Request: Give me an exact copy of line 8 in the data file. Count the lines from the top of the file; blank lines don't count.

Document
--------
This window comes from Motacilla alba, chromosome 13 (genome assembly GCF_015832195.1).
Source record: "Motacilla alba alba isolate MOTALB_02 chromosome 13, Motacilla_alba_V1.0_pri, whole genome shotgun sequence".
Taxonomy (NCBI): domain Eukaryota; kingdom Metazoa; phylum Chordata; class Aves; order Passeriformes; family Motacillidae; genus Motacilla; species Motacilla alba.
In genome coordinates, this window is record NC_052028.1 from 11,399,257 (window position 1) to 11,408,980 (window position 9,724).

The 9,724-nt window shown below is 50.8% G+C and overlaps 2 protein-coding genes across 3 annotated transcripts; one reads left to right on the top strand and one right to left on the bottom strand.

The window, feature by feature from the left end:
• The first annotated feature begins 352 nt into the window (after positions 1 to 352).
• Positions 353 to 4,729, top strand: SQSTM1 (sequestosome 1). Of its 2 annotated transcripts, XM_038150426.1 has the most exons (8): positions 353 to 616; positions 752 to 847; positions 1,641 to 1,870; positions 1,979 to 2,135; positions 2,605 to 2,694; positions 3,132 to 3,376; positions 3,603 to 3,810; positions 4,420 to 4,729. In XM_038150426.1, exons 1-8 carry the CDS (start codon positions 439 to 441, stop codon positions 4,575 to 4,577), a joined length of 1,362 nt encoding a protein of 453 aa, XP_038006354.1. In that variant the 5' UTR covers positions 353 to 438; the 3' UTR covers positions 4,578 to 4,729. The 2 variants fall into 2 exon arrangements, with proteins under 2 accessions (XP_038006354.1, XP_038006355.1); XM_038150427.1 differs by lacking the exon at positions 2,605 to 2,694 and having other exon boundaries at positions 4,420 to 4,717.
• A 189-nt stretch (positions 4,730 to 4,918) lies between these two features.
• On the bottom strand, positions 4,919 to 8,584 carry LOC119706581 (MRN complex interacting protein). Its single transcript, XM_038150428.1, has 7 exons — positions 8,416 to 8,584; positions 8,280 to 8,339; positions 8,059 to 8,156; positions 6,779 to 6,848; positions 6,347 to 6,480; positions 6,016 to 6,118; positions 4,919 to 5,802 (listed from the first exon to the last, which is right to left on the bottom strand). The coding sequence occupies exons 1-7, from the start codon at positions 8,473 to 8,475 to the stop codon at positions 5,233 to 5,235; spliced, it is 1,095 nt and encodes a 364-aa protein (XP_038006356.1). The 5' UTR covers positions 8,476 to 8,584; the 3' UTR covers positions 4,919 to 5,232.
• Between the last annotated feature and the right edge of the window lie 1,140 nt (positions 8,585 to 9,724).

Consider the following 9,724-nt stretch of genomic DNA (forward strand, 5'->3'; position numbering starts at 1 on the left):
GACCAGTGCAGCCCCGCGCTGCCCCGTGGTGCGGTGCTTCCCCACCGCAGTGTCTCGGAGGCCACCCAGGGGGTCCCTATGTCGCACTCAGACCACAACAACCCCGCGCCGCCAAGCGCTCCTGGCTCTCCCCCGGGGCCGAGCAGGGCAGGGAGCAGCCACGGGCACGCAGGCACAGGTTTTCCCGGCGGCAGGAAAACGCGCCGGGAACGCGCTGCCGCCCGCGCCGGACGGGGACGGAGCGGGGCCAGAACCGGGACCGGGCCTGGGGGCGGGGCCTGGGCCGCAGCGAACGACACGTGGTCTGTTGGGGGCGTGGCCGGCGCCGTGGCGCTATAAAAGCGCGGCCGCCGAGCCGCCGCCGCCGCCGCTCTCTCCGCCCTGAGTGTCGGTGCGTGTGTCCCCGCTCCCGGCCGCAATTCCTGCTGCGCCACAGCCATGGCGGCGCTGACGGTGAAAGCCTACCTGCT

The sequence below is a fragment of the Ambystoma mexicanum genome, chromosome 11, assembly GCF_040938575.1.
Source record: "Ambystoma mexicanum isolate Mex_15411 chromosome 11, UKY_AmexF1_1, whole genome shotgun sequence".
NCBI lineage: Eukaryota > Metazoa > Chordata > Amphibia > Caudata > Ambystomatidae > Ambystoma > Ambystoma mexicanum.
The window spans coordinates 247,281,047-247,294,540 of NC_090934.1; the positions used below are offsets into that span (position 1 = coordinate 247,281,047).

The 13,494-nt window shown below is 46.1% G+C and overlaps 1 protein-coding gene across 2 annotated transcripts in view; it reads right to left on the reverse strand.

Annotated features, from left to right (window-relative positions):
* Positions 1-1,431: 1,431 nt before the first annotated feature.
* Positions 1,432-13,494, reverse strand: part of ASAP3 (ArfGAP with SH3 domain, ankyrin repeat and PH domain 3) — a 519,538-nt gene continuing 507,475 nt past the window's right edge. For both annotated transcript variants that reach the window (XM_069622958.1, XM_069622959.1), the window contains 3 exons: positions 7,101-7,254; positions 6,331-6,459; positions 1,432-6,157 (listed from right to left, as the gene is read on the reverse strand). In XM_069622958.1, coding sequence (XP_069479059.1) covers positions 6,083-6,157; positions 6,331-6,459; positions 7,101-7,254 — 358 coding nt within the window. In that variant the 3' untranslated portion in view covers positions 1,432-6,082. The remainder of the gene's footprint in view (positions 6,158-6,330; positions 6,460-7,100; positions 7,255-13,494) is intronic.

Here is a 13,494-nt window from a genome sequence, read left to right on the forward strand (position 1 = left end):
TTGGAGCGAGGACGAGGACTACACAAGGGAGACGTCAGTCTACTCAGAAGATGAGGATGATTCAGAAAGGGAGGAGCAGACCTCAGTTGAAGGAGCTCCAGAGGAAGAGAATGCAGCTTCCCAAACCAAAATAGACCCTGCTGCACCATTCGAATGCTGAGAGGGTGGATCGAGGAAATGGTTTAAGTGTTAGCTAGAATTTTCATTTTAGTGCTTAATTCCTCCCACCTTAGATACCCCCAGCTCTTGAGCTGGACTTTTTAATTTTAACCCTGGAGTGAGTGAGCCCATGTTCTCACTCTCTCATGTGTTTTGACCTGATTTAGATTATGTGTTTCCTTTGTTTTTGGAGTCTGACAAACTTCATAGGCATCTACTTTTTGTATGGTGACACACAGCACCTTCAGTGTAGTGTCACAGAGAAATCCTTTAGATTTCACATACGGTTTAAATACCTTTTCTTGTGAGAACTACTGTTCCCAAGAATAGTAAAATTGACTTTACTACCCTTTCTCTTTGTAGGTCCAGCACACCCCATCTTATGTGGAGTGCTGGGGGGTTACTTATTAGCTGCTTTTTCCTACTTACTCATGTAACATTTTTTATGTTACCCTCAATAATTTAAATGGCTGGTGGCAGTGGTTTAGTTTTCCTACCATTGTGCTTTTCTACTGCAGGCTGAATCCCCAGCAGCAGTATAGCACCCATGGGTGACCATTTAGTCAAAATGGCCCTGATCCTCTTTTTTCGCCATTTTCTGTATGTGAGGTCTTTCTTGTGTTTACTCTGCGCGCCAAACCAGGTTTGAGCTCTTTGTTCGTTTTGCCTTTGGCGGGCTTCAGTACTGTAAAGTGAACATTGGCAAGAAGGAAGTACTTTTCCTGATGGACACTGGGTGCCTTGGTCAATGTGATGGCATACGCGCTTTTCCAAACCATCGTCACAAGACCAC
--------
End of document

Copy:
• Positions 353 to 4,729, top strand: SQSTM1 (sequestosome 1). Of its 2 annotated transcripts, XM_038150426.1 has the most exons (8): positions 353 to 616; positions 752 to 847; positions 1,641 to 1,870; positions 1,979 to 2,135; positions 2,605 to 2,694; positions 3,132 to 3,376; positions 3,603 to 3,810; positions 4,420 to 4,729. In XM_038150426.1, exons 1-8 carry the CDS (start codon positions 439 to 441, stop codon positions 4,575 to 4,577), a joined length of 1,362 nt encoding a protein of 453 aa, XP_038006354.1. In that variant the 5' UTR covers positions 353 to 438; the 3' UTR covers positions 4,578 to 4,729. The 2 variants fall into 2 exon arrangements, with proteins under 2 accessions (XP_038006354.1, XP_038006355.1); XM_038150427.1 differs by lacking the exon at positions 2,605 to 2,694 and having other exon boundaries at positions 4,420 to 4,717.